On Wednesday, March 24, the Texas Comptroller’s Office announced several important measures in response to the current conditions caused by COVID-19. The Comptroller’s Office has been preparing these measures for several weeks, particularly after Governor Abbott declared a state of disaster, applicable to all 254 counties, on March 13. These updated measures include:
- Suspension of the 60-day deadline to contest audit results. Under normal circumstances, taxpayers are required to submit a request for redetermination within sixty days of their issued assessment. The Comptroller is suspending this deadline and will waive interest accrued during this period. Taxpayers may still request a redetermination within the normal sixty day window if desired.
- Office Closure. The Comptroller’s Office has closed its Taxpayer Services and Collections field offices. Texas taxpayers are advised to use the Comptroller’s electronic system, Webfile, to make some payments. All Comptroller personnel continue to work remotely and the Comptroller’s Office has instituted an agency-wide telework policy.
- Motor Vehicle Tax Extension. The Comptroller has granted a temporary extension for the registration and titling of purchased vehicles. This extension may range up to ninety days. However, late penalties will be assessed if the last day of the extension is the original due date.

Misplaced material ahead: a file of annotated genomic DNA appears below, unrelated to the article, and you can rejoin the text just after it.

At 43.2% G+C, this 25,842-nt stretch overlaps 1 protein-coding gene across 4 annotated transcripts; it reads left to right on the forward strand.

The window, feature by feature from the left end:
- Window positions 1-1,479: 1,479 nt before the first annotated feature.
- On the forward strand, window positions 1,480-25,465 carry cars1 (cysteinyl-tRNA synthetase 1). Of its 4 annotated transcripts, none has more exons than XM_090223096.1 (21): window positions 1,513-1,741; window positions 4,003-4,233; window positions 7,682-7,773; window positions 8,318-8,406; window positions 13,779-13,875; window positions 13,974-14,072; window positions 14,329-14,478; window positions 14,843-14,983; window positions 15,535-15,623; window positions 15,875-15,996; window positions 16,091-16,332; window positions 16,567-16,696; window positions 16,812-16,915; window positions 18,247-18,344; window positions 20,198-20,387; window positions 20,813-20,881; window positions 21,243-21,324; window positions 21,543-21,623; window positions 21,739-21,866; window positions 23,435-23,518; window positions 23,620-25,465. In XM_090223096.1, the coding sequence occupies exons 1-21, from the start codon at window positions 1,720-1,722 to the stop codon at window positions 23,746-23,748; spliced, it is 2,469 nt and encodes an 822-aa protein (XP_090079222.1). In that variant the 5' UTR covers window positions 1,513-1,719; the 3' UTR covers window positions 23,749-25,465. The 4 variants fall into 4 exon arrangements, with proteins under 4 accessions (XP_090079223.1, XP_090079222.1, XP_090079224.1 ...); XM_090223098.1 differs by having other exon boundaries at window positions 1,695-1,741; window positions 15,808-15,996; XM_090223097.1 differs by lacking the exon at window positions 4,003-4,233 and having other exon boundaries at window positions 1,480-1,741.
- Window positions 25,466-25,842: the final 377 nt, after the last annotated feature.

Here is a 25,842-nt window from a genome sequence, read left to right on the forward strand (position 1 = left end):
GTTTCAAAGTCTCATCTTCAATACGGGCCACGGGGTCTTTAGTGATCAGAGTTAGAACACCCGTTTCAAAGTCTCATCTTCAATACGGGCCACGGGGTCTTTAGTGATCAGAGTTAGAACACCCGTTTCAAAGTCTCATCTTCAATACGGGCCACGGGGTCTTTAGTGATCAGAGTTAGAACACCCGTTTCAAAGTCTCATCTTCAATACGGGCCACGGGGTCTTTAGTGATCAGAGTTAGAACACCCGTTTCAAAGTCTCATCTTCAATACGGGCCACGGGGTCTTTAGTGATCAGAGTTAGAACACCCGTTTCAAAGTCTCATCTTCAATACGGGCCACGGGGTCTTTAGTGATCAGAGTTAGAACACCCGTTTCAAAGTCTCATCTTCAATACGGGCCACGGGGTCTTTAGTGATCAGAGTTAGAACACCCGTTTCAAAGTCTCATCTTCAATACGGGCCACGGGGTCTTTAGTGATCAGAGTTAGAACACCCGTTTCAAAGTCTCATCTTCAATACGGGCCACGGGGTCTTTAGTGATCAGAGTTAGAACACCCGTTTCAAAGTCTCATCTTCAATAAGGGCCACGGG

- Property Tax. The Comptroller has paused appraisal review board training and is considering possible options for upcoming appraisal review board hearings. Late spring and early summer are normally busy times for each county’s appraisal review board, whose hearings are the primary vehicle for taxpayers to contest their property tax assessment. If current conditions persist, the Comptroller may require the hearings to be held telephonically, as allowed under the Texas Tax Code.
- Unclaimed Property. The Comptroller has suspended its weekly unclaimed property auction until further notice.
It is important to note that Texas taxpayers are still responsible for collecting and remitting sales tax as usual. As of the date of this post, the Comptroller has not delayed those deadlines, likely because sales tax is such an important source of revenue for the state. However, the Comptroller is offering relief in the form of short-term payment agreements and, in most instances, waivers of penalty and interest.
The Comptroller’s announcement can be read in full here.
Contact the Authors: Stephen Long and Jimmy Lucas